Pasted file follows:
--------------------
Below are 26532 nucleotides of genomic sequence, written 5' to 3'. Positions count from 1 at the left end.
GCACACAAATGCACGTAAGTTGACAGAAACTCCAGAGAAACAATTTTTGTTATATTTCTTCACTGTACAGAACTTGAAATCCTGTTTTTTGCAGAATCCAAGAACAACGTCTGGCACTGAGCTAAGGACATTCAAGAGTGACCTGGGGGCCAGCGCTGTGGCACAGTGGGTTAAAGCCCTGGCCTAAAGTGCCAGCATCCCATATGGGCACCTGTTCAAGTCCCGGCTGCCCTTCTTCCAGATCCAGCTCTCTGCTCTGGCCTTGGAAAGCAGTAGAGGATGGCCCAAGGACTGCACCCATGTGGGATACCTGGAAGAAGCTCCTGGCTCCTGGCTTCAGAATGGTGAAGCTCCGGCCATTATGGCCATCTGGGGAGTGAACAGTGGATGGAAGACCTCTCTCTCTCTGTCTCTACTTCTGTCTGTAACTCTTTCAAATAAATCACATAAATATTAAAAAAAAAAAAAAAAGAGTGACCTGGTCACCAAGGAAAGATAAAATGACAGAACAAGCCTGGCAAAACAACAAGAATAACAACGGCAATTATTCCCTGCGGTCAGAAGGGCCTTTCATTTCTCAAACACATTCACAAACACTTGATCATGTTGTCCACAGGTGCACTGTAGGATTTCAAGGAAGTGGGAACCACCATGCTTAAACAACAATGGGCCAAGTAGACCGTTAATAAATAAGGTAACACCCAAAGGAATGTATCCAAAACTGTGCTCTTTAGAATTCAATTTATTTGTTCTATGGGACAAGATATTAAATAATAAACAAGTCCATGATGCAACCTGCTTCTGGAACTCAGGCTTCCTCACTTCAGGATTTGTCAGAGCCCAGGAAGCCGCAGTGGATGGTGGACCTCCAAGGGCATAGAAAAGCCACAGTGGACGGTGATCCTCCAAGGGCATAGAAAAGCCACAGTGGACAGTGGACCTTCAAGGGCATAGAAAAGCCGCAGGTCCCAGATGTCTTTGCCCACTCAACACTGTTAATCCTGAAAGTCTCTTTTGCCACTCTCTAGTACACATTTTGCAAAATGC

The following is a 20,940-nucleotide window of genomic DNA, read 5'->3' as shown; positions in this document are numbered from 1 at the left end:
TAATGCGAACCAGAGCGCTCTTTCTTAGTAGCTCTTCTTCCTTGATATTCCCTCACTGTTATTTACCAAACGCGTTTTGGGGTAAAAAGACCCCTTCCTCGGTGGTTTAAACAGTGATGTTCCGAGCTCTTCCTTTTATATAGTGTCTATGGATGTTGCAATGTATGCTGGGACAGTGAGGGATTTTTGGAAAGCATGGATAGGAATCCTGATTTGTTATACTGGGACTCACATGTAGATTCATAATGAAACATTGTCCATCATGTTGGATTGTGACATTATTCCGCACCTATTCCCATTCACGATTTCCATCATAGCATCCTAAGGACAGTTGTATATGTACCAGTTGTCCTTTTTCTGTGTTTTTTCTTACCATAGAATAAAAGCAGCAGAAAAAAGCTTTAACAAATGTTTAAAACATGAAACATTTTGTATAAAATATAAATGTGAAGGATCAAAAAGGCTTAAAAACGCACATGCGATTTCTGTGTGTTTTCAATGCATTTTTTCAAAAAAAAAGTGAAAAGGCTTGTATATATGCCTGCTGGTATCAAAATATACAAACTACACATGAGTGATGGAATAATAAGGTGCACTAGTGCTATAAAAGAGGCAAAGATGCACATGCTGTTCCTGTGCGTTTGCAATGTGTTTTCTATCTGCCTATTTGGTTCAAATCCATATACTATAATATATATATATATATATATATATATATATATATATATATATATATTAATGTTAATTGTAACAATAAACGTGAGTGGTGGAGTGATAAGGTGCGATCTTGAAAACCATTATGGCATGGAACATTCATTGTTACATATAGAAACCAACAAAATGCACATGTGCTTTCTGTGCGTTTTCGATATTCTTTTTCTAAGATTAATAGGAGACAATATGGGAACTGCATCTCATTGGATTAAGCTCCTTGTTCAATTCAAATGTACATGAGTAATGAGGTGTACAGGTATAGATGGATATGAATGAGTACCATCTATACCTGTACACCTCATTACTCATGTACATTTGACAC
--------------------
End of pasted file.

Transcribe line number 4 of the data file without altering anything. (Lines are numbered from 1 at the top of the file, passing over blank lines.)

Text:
TAATGCGAACCAGAGCGCTCTTTCTTAGTAGCTCTTCTTCCTTGATATTCCCTCACTGTTATTTACCAAACGCGTTTTGGGGTAAAAAGACCCCTTCCTCGGTGGTTTAAACAGTGATGTTCCGAGCTCTTCCTTTTATATAGTGTCTATGGATGTTGCAATGTATGCTGGGACAGTGAGGGATTTTTGGAAAGCATGGATAGGAATCCTGATTTGTTATACTGGGACTCACATGTAGATTCATAATGAAACATTGTCCATCATGTTGGATTGTGACATTATTCCGCACCTATTCCCATTCACGATTTCCATCATAGCATCCTAAGGACAGTTGTATATGTACCAGTTGTCCTTTTTCTGTGTTTTTTCTTACCATAGAATAAAAGCAGCAGAAAAAAGCTTTAACAAATGTTTAAAACATGAAACATTTTGTATAAAATATAAATGTGAAGGATCAAAAAGGCTTAAAAACGCACATGCGATTTCTGTGTGTTTTCAATGCATTTTTTCAAAAAAAAAGTGAAAAGGCTTGTATATATGCCTGCTGGTATCAAAATATACAAACTACACATGAGTGATGGAATAATAAGGTGCACTAGTGCTATAAAAGAGGCAAAGATGCACATGCTGTTCCTGTGCGTTTGCAATGTGTTTTCTATCTGCCTATTTGGTTCAAATCCATATACTATAATATATATATATATATATATATATATATATATATATATATATATATTAATGTTAATTGTAACAATAAACGTGAGTGGTGGAGTGATAAGGTGCGATCTTGAAAACCATTATGGCATGGAACATTCATTGTTACATATAGAAACCAACAAAATGCACATGTGCTTTCTGTGCGTTTTCGATATTCTTTTTCTAAGATTAATAGGAGACAATATGGGAACTGCATCTCATTGGATTAAGCTCCTTGTTCAATTCAAATGTACATGAGTAATGAGGTGTACAGGTATAGATGGATATGAATGAGTACCATCTATACCTGTACACCTCATTACTCATGTACATTTGACAC